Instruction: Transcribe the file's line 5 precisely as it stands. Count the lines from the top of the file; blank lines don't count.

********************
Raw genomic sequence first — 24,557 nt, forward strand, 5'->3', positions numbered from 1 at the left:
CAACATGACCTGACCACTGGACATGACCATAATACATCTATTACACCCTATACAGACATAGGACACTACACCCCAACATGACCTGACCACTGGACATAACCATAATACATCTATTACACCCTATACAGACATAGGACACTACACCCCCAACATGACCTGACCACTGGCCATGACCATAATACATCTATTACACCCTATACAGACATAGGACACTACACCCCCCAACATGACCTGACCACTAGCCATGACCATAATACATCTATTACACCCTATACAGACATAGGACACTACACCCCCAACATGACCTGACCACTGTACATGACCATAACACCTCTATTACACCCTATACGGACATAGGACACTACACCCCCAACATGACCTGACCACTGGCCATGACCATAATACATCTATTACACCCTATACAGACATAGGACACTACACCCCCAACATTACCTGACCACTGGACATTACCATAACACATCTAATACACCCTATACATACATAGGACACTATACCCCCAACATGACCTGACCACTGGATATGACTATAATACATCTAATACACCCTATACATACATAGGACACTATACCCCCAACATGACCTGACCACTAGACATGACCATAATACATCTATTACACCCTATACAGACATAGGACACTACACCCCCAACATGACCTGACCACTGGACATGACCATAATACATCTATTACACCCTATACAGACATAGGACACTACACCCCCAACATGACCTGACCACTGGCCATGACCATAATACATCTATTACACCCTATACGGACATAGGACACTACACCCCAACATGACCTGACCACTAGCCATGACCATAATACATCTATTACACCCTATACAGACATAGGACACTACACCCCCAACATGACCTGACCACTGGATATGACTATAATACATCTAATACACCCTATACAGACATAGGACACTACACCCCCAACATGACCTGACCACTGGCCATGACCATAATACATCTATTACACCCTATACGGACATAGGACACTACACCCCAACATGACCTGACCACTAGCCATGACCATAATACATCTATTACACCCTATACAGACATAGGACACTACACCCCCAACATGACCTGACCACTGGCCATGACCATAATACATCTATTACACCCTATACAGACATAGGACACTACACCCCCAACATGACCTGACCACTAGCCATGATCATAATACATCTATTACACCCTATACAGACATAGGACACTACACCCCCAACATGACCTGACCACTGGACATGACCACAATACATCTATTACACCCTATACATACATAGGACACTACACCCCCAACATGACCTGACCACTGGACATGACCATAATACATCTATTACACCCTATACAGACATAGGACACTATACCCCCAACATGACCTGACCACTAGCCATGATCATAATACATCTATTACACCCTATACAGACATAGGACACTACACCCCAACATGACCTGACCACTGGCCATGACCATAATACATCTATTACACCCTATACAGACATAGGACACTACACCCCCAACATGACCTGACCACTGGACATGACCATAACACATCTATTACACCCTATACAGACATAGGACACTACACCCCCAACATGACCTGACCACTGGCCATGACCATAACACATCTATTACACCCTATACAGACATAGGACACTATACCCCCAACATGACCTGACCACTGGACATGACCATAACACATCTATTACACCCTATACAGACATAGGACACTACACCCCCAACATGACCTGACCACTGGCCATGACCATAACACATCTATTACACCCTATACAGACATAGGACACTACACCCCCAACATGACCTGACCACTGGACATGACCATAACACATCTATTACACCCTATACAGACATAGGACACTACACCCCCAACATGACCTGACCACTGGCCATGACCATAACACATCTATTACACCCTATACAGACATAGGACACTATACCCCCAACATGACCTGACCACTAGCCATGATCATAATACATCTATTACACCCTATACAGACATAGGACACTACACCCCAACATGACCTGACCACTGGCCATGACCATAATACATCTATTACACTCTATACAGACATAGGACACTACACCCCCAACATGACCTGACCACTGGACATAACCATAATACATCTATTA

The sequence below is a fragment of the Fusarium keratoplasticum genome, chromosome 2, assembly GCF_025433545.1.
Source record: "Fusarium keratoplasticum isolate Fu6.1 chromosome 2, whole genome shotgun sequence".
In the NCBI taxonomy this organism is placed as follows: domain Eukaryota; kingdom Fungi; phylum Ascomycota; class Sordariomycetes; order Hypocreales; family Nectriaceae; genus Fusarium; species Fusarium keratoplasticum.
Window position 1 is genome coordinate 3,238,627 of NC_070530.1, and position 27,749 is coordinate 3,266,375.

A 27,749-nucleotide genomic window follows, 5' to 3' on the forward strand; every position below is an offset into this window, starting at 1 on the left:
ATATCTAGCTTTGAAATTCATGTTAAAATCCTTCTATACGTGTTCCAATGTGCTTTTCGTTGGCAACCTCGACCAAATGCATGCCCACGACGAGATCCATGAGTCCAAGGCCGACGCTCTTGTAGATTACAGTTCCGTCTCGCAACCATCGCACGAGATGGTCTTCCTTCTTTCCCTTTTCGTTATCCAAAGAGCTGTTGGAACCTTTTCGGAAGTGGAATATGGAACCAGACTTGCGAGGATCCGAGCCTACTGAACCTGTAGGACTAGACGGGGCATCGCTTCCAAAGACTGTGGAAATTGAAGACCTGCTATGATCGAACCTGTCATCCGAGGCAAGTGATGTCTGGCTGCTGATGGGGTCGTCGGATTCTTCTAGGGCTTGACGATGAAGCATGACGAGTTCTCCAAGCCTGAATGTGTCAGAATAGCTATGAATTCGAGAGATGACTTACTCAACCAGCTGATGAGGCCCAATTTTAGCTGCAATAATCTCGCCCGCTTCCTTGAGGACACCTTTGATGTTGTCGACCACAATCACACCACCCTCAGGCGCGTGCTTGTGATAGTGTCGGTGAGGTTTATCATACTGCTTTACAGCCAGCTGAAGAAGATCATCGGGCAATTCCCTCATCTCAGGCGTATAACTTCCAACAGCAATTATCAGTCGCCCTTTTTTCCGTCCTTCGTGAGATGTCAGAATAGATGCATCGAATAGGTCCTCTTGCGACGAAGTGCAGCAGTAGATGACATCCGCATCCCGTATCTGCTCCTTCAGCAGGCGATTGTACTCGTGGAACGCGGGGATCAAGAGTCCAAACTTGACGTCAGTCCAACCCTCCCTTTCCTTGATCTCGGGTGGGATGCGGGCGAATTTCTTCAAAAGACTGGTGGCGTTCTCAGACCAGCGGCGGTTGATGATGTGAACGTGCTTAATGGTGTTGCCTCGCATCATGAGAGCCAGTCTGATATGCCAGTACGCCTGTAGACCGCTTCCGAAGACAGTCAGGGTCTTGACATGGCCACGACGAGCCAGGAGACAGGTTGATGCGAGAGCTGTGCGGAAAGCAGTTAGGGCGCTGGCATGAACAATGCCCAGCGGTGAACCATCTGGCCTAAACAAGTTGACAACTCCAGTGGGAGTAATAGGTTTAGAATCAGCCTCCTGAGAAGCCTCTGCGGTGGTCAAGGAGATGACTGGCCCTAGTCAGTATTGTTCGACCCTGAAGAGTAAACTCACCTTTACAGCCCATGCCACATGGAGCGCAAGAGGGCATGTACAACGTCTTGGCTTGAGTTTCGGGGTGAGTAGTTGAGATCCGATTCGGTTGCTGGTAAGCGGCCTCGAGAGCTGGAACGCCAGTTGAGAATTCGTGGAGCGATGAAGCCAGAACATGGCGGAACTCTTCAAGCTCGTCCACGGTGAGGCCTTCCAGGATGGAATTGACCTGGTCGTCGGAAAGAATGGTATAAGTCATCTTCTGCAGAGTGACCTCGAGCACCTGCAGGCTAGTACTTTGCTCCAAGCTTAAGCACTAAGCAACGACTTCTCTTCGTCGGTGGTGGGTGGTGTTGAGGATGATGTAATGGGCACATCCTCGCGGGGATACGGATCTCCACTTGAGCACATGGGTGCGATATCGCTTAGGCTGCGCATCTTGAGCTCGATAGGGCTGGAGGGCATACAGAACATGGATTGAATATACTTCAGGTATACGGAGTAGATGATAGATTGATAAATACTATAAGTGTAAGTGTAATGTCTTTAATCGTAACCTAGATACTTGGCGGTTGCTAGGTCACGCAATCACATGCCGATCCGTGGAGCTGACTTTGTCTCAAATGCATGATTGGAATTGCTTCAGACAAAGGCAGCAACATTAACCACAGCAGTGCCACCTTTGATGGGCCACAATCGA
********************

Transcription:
In the NCBI taxonomy this organism is placed as follows: domain Eukaryota; kingdom Fungi; phylum Ascomycota; class Sordariomycetes; order Hypocreales; family Nectriaceae; genus Fusarium; species Fusarium keratoplasticum.